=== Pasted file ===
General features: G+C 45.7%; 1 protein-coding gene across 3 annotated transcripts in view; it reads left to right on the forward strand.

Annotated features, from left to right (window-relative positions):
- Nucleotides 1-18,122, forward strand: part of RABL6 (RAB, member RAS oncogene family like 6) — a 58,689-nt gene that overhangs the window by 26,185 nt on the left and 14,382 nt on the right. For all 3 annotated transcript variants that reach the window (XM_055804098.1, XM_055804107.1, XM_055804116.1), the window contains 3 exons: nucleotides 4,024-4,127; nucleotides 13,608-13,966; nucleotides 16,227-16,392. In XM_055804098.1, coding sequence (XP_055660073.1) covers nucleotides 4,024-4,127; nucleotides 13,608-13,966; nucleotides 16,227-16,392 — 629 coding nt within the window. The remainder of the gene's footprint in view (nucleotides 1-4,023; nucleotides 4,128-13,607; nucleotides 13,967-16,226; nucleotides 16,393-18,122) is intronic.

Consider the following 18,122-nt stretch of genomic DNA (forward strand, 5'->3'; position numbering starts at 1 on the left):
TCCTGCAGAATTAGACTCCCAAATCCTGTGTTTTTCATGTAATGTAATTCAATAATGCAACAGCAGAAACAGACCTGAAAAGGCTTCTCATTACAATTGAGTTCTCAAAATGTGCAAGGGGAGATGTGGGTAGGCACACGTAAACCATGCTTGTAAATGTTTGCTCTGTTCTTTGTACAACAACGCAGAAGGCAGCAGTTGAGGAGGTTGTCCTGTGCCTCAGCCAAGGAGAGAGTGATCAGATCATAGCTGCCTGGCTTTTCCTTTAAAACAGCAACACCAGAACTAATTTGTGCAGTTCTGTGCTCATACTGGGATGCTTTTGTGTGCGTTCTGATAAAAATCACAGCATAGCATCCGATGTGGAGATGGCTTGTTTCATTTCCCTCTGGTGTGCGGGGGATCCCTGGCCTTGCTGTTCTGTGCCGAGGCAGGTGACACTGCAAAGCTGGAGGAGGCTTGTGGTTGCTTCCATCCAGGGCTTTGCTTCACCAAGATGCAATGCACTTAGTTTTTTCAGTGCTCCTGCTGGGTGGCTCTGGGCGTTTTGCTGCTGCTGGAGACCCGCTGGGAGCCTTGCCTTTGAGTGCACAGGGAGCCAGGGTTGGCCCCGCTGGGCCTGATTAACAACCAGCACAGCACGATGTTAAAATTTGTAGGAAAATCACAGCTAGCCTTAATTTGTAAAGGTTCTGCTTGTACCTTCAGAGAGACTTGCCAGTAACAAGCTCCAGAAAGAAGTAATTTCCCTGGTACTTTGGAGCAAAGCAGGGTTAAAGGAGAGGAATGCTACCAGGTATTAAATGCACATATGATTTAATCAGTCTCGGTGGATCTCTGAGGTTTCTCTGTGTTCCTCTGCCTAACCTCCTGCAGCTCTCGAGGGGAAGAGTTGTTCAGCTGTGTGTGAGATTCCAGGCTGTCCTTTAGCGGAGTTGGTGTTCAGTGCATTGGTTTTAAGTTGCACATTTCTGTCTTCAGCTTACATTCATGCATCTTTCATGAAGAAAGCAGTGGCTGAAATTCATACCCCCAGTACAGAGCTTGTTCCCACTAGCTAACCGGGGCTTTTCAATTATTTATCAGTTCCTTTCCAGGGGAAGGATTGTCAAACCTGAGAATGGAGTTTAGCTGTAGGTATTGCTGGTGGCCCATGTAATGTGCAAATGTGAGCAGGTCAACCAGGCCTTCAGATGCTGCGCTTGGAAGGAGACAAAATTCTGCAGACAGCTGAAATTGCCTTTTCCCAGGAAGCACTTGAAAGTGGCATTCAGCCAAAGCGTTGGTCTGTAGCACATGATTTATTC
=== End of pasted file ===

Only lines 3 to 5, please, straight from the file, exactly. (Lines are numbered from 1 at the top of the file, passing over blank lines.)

- Nucleotides 1-18,122, forward strand: part of RABL6 (RAB, member RAS oncogene family like 6) — a 58,689-nt gene that overhangs the window by 26,185 nt on the left and 14,382 nt on the right. For all 3 annotated transcript variants that reach the window (XM_055804098.1, XM_055804107.1, XM_055804116.1), the window contains 3 exons: nucleotides 4,024-4,127; nucleotides 13,608-13,966; nucleotides 16,227-16,392. In XM_055804098.1, coding sequence (XP_055660073.1) covers nucleotides 4,024-4,127; nucleotides 13,608-13,966; nucleotides 16,227-16,392 — 629 coding nt within the window. The remainder of the gene's footprint in view (nucleotides 1-4,023; nucleotides 4,128-13,607; nucleotides 13,967-16,226; nucleotides 16,393-18,122) is intronic.

Consider the following 18,122-nt stretch of genomic DNA (forward strand, 5'->3'; position numbering starts at 1 on the left):
TCCTGCAGAATTAGACTCCCAAATCCTGTGTTTTTCATGTAATGTAATTCAATAATGCAACAGCAGAAACAGACCTGAAAAGGCTTCTCATTACAATTGAGTTCTCAAAATGTGCAAGGGGAGATGTGGGTAGGCACACGTAAACCATGCTTGTAAATGTTTGCTCTGTTCTTTGTACAACAACGCAGAAGGCAGCAGTTGAGGAGGTTGTCCTGTGCCTCAGCCAAGGAGAGAGTGATCAGATCATAGCTGCCTGGCTTTTCCTTTAAAACAGCAACACCAGAACTAATTTGTGCAGTTCTGTGCTCATACTGGGATGCTTTTGTGTGCGTTCTGATAAAAATCACAGCATAGCATCCGATGTGGAGATGGCTTGTTTCATTTCCCTCTGGTGTGCGGGGGATCCCTGGCCTTGCTGTTCTGTGCCGAGGCAGGTGACACTGCAAAGCTGGAGGAGGCTTGTGGTTGCTTCCATCCAGGGCTTTGCTTCACCAAGATGCAATGCACTTAGTTTTTTCAGTGCTCCTGCTGGGTGGCTCTGGGCGTTTTGCTGCTGCTGGAGACCCGCTGGGAGCCTTGCCTTTGAGTGCACAGGGAGCCAGGGTTGGCCCCGCTGGGCCTGATTAACAACCAGCACAGCACGATGTTAAAATTTGTAGGAAAATCACAGCTAGCCTTAATTTGTAAAGGTTCTGCTTGTACCTTCAGAGAGACTTGCCAGTAACAAGCTCCAGAAAGAAGTAATTTCCCTGGTACTTTGGAGCAAAGCAGGGTTAAAGGAGAGGAATGCTACCAGGTATTAAATGCACATATGATTTAATCAGTCTCGGTGGATCTCTGAGGTTTCTCTGTGTTCCTCTGCCTAACCTCCTGCAGCTCTCGAGGGGAAGAGTTGTTCAGCTGTGTGTGAGATTCCAGGCTGTCCTTTAGCGGAGTTGGTGTTCAGTGCATTGGTTTTAAGTTGCACATTTCTGTCTTCAGCTTACATTCATGCATCTTTCATGAAGAAAGCAGTGGCTGAAATTCATACCCCCAGTACAGAGCTTGTTCCCACTAGCTAACCGGGGCTTTTCAATTATTTATCAGTTCCTTTCCAGGGGAAGGATTGTCAAACCTGAGAATGGAGTTTAGCTGTAGGTATTGCTGGTGGCCCATGTAATGTGCAAATGTGAGCAGGTCAACCAGGCCTTCAGATGCTGCGCTTGGAAGGAGACAAAATTCTGCAGACAGCTGAAATTGCCTTTTCCCAGGAAGCACTTGAAAGTGGCATTCAGCCAAAGCGTTGGTCTGTAGCACATGATTTATTC